Friday, August 6, 2010

RECIPE: Buttermilk-Marinated Wild Turkey (or very domestic chicken)

So ... it turns out that I'm not very good at making gravy. The instructions I give you are as the recipe gave them to me, and I shall devoutly pray that you have better luck than did I. I promise you I followed the directions--to the letter! ... but it was destined not to be. The chicken turned out wonderfully enough to more than make up for the absence of good gravy. Such a Southern thing, anyway, this white gravy idea.

Buttermilk-Marinated Turkey

1 wild turkey, 13-15 pounds, plucked and drawn
Salt & fresh-ground pepper to taste
2 quarts buttermilk
1 cup chopped onion
1 cup chopped celery
2 teaspoons paprika
2 slices white bread, torn into pieces
1 1/2 cups sherry
1 tablespoon butter, melted

Now, being the recent ex-college student that I am, I make do mostly with the food I am given. I have opted to take part in the Angel Food Ministry, where you pay $30 online every month for a box of food worth more like $75--bought wholesale and distributed through local churches one Saturday of every month. The idea is that one box can feed a family of 4 for approximately one week. My box will last me longer, especially since I supplement it with fresh fruits and veggies (and my precious Aldi purchases of salmon and european chocolate ....). In any case, this month's box came with a whole chicken. Thus ....

1 4-pound chicken, plucked and drawn
Salt & fresh-ground pepper, to taste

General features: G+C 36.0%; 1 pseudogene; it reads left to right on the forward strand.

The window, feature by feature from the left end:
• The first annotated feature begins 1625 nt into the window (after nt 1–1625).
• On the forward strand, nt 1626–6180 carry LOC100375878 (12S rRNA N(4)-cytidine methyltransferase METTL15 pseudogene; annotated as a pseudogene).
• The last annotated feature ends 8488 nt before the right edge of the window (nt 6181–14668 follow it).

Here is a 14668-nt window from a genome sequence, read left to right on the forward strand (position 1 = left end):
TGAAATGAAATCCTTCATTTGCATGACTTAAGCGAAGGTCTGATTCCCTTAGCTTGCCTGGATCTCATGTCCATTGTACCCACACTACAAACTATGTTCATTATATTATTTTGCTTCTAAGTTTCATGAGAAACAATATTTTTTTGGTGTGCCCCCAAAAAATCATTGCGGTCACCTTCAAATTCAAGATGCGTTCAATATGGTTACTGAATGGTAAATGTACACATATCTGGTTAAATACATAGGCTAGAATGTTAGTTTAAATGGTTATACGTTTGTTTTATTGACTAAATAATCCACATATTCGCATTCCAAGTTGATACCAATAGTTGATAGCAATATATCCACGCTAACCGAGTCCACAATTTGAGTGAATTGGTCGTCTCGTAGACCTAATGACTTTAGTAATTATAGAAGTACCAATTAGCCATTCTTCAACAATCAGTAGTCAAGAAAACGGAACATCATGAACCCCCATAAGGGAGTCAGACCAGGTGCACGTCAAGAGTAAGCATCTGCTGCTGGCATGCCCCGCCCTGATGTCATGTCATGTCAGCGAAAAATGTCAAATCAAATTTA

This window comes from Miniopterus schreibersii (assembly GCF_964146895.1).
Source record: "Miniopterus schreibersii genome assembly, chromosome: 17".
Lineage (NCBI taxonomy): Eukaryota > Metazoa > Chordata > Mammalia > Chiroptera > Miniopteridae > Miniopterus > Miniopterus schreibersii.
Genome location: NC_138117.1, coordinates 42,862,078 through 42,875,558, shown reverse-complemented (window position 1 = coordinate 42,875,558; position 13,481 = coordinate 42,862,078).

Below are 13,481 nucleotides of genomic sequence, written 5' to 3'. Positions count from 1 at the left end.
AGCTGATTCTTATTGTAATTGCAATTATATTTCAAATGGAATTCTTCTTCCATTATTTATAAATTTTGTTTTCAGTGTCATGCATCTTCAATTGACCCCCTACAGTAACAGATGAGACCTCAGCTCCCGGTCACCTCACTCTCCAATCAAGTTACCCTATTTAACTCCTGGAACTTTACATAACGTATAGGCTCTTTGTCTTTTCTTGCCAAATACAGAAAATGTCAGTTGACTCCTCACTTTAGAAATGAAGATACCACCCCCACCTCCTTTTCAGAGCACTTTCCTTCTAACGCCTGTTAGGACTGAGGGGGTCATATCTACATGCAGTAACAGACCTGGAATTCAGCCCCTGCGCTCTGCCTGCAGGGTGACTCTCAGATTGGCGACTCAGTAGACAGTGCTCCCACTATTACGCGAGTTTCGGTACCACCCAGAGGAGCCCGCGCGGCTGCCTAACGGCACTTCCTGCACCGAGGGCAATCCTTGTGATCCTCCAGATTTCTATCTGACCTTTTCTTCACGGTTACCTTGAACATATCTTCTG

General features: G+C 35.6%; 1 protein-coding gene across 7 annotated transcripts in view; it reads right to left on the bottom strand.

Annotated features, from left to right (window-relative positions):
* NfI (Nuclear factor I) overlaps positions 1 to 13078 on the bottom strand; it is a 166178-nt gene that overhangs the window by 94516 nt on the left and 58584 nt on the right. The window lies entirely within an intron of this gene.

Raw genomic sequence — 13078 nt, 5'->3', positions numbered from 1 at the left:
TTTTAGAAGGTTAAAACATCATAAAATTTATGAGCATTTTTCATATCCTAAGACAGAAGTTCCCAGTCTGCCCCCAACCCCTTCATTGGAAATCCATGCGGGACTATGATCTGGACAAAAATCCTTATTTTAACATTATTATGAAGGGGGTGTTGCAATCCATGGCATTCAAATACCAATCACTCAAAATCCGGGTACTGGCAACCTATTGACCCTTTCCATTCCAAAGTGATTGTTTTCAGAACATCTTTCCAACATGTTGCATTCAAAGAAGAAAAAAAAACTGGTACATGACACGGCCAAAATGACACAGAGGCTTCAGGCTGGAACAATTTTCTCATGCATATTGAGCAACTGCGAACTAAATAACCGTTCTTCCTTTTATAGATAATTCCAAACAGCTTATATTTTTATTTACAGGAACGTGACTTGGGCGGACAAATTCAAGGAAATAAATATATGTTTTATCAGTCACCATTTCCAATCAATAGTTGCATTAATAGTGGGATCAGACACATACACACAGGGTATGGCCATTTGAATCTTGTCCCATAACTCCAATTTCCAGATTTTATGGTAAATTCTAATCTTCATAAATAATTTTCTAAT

2 cups buttermilk, reconstituted from powder
1/3 cup chopped onion
1/2 cup chopped celery
1 teaspoon paprika
1 slice whole wheat bread, torn into small pieces
2/3 cup sherry
1 tablespoon butter, melted

And yes, the proportions are not to scale. But it would have been very dull indeed if I had followed the recipe! Anyhow, I proceeded as follows:

Wash and dry the turkey (CHICKEN) and sprinkle with salt and pepper inside and out (while remembering to thoroughly thaw the fowl--mistake numero uno--and remove the prepackaged guts--mistake numero dos--if unfortunate enough to have bought a fowl with such an anomalous state of being. I DID get around to removing the plastic-encased gizzards, but not before puncturing the packet and getting mushed liver on my pointer finger.

Place the turkey (CHICKEN) in a deep roasting pan and pour the buttermilk over it. Marinate overnight--or, in my case, for an hour--turning several times.

Remove the turkey-chicken from the marinade and drain, discarding any remaining marinade, and then place the unlucky creature in a shallow roasting pan.

Preheat oven to 350 degrees (Farenheit, of course, unless you're from the sane part of the world that uses practical means of measurement). In a bowl, combine onion, celery, paprika, bread, and most of the sherry--and mix thoroughly. Stuff the turkey (CHICKEN) with the mixture. Brush melted butter over the entire fowl.

Place the turken in the oven and roast, basting with drippings and the remaining sherry every 20 or so minutes. Bake for approximately 20 minutes per pound or until the juices run clear when the thigh is pierced. Remove turken from oven and discard all of the stuffing (this is nasty stuffing, trust me).

Carve. Serve with the gravy you didn't manage to stuff up.

1 cup pan drippings from turkey (CHICKEN)
1 cup all-purpose flour
2 cups milk
Salt & fresh-ground pepper to taste

The key is to keep all of the ingredients proportional, I think. You may not want so much gravy. I do. I love gravy with a passion. Just ask my parents.

Over low heat, add flour to the drippings and stir to make a smooth paste. Cook, stirring constantly, until the mixture begins to bubble. Remove from heat and stir in the milk in three parts, mixing after each addition until smooth (didn't work for me, but you may be blessed). Return to heat and cook, stirring constantly, until the mixture thickens. Add salt and pepper to taste and serve hot.

1 comment:

  1. I would totally do Angel Food if I were there. Good choice!
    I too rarely measure things, at least not exactly, when cooking. Baking is a different story.